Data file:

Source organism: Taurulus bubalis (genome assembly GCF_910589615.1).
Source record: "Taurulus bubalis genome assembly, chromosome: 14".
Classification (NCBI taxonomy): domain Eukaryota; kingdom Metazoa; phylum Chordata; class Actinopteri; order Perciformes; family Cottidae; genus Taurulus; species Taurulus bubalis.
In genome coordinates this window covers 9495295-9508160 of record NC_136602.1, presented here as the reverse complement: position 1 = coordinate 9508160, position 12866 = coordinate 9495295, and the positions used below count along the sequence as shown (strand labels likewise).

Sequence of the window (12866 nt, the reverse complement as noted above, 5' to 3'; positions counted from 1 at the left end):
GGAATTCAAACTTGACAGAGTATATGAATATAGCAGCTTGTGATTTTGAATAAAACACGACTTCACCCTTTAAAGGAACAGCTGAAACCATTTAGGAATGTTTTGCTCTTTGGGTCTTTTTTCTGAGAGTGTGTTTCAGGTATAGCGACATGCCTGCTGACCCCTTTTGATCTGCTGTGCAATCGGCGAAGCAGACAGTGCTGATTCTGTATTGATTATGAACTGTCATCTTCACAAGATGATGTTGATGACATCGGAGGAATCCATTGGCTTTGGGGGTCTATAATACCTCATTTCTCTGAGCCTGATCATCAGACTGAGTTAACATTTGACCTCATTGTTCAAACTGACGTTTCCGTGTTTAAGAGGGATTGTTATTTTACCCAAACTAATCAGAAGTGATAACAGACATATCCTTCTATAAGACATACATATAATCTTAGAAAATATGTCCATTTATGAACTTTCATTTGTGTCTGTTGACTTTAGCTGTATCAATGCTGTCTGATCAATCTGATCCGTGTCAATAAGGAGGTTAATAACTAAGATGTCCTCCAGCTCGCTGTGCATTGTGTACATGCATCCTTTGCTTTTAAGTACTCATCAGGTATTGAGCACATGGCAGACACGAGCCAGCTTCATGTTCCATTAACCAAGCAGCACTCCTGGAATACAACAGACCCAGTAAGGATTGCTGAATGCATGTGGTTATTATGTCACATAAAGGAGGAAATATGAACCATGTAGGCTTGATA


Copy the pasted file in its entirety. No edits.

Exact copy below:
Source organism: Taurulus bubalis (genome assembly GCF_910589615.1).
Source record: "Taurulus bubalis genome assembly, chromosome: 14".
Classification (NCBI taxonomy): domain Eukaryota; kingdom Metazoa; phylum Chordata; class Actinopteri; order Perciformes; family Cottidae; genus Taurulus; species Taurulus bubalis.
In genome coordinates this window covers 9495295-9508160 of record NC_136602.1, presented here as the reverse complement: position 1 = coordinate 9508160, position 12866 = coordinate 9495295, and the positions used below count along the sequence as shown (strand labels likewise).

Sequence of the window (12866 nt, the reverse complement as noted above, 5' to 3'; positions counted from 1 at the left end):
GGAATTCAAACTTGACAGAGTATATGAATATAGCAGCTTGTGATTTTGAATAAAACACGACTTCACCCTTTAAAGGAACAGCTGAAACCATTTAGGAATGTTTTGCTCTTTGGGTCTTTTTTCTGAGAGTGTGTTTCAGGTATAGCGACATGCCTGCTGACCCCTTTTGATCTGCTGTGCAATCGGCGAAGCAGACAGTGCTGATTCTGTATTGATTATGAACTGTCATCTTCACAAGATGATGTTGATGACATCGGAGGAATCCATTGGCTTTGGGGGTCTATAATACCTCATTTCTCTGAGCCTGATCATCAGACTGAGTTAACATTTGACCTCATTGTTCAAACTGACGTTTCCGTGTTTAAGAGGGATTGTTATTTTACCCAAACTAATCAGAAGTGATAACAGACATATCCTTCTATAAGACATACATATAATCTTAGAAAATATGTCCATTTATGAACTTTCATTTGTGTCTGTTGACTTTAGCTGTATCAATGCTGTCTGATCAATCTGATCCGTGTCAATAAGGAGGTTAATAACTAAGATGTCCTCCAGCTCGCTGTGCATTGTGTACATGCATCCTTTGCTTTTAAGTACTCATCAGGTATTGAGCACATGGCAGACACGAGCCAGCTTCATGTTCCATTAACCAAGCAGCACTCCTGGAATACAACAGACCCAGTAAGGATTGCTGAATGCATGTGGTTATTATGTCACATAAAGGAGGAAATATGAACCATGTAGGCTTGATA